Holly-Ann Collins: Home Again After 14 Years of Asylum in Holland Aine O'Brocken September 24 2008
Fourteen years ago, after a divorce and a subsequent custody battle that ended in her losing custody to an abusive husband and father, Holly-Ann Collins took her children and fled the country.
Holly-Ann Collins has returned to the United States and to the state of Minnesota and has pleaded guilty to a charge of “contempt of court.” According to her response in an interview, Collins has no problem with such a pleading, since she has nothing but contempt for a court which failed to protect her children.
Fourteen years ago—in 1994—this mother fled the country, to find safety for herself and her children. With her, she took her daughter, Jennifer, who was nine years old at the time and her son, Zachary, who was eleven. Collins also had with her a third child, born after her divorce in 1990 from her children's father.
Although she had been divorced for some time from Mark Collins, the parents were still involved in acrimonious child custody proceedings over Jennifer and Zachary. Despite the fact that Holly-Ann Collins alleged in court that her former husband, Mark Collins, was a batterer and abuser, the courts decided in his favor and gave custody of both children to the father.
When Holly-Ann Collins left this country, the Netherlands was not her original goal. She was trying to reach New Zealand. However, in Amsterdam, she was bumped from the flight. Her travel documents were not in order; she was thus unable to continue and afraid she might have to return to the U.S.
At that point, this mother approached the Dutch military police at Amsterdam Schiphol Airport and asked for asylum for herself and her children. Apparently police did not at first take her request seriously.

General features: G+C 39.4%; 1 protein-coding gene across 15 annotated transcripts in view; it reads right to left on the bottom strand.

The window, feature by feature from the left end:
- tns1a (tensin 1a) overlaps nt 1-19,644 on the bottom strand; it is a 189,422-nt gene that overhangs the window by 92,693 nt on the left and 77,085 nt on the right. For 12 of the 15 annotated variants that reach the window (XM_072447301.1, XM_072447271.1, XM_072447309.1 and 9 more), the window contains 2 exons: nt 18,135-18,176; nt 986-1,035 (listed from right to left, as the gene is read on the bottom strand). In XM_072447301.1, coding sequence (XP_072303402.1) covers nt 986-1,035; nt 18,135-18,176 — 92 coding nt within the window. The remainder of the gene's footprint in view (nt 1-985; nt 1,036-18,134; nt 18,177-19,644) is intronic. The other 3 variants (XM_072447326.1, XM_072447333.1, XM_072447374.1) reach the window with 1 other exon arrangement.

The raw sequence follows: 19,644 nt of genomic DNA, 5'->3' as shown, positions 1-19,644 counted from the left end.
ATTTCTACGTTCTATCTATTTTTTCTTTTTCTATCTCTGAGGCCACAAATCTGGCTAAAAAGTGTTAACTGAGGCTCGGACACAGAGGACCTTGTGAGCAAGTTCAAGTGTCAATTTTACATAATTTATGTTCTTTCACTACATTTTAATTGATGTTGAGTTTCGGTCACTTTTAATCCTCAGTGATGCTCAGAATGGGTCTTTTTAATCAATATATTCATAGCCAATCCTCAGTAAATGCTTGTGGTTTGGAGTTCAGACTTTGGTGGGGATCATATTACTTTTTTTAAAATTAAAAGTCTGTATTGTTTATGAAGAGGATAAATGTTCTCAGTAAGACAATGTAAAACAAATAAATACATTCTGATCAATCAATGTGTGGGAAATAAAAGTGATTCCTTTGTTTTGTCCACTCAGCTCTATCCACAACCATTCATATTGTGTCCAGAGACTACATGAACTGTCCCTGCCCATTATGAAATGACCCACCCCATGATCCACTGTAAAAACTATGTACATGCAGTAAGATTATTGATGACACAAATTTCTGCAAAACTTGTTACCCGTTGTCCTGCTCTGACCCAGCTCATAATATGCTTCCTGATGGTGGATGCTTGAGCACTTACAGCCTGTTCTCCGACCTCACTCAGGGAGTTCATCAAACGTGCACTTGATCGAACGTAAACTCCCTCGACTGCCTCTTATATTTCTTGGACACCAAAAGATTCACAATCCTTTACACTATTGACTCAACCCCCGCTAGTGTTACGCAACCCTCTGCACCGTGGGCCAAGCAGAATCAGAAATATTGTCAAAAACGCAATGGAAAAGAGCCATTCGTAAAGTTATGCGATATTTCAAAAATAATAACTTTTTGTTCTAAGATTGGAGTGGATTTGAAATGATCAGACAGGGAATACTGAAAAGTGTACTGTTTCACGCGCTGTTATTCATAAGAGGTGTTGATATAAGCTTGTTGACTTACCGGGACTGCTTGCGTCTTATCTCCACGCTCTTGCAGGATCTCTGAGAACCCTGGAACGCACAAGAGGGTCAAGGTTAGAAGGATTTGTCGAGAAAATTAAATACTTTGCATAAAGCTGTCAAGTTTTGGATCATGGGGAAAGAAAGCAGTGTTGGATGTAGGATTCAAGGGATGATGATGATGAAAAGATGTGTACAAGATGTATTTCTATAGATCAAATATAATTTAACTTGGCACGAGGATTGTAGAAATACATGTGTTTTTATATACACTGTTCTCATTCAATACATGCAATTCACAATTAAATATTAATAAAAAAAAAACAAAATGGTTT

She had with her, however, thorough documentation of abuse by her ex-husband, and the military police then sent her to an asylum center.
In 1996, she and her children received official refugee status from the government of the Netherlands. For all these years, the family has lived in a small town close to Amsterdam.
According to bloggers, life there does not always seem to have been easy for them. There was still an FBI warrant out for Holly-Ann. A neighbor, Jaap Hogewoning,used the internet to discover the warrant and reported the refugees to the FBI. The same neighbor complained about them—too many children, and all were on welfare. The neighbor was even taken to court, accused of beating Holly-Ann.
When the U.S. government, responding to Hogewoning’s report, found the family, authorities tried to force their return to the United States, but were unable to do so.
Two main facts eventually made Holly-Ann’s return possible. First, her daughter, Jennifer, wanted to return to the U.S. and work in Washington, D.C. as an advocate for children caught in similar circumstances. Then Holly-Ann’s attorneys worked out an agreement with state and federal authorities to drop the felony charges, provided Collins would agree to plead guilty to contempt of court.
On September 23, Holly-Ann Collins flew from Holland to do just that. She will be placed on probation and required to perform community service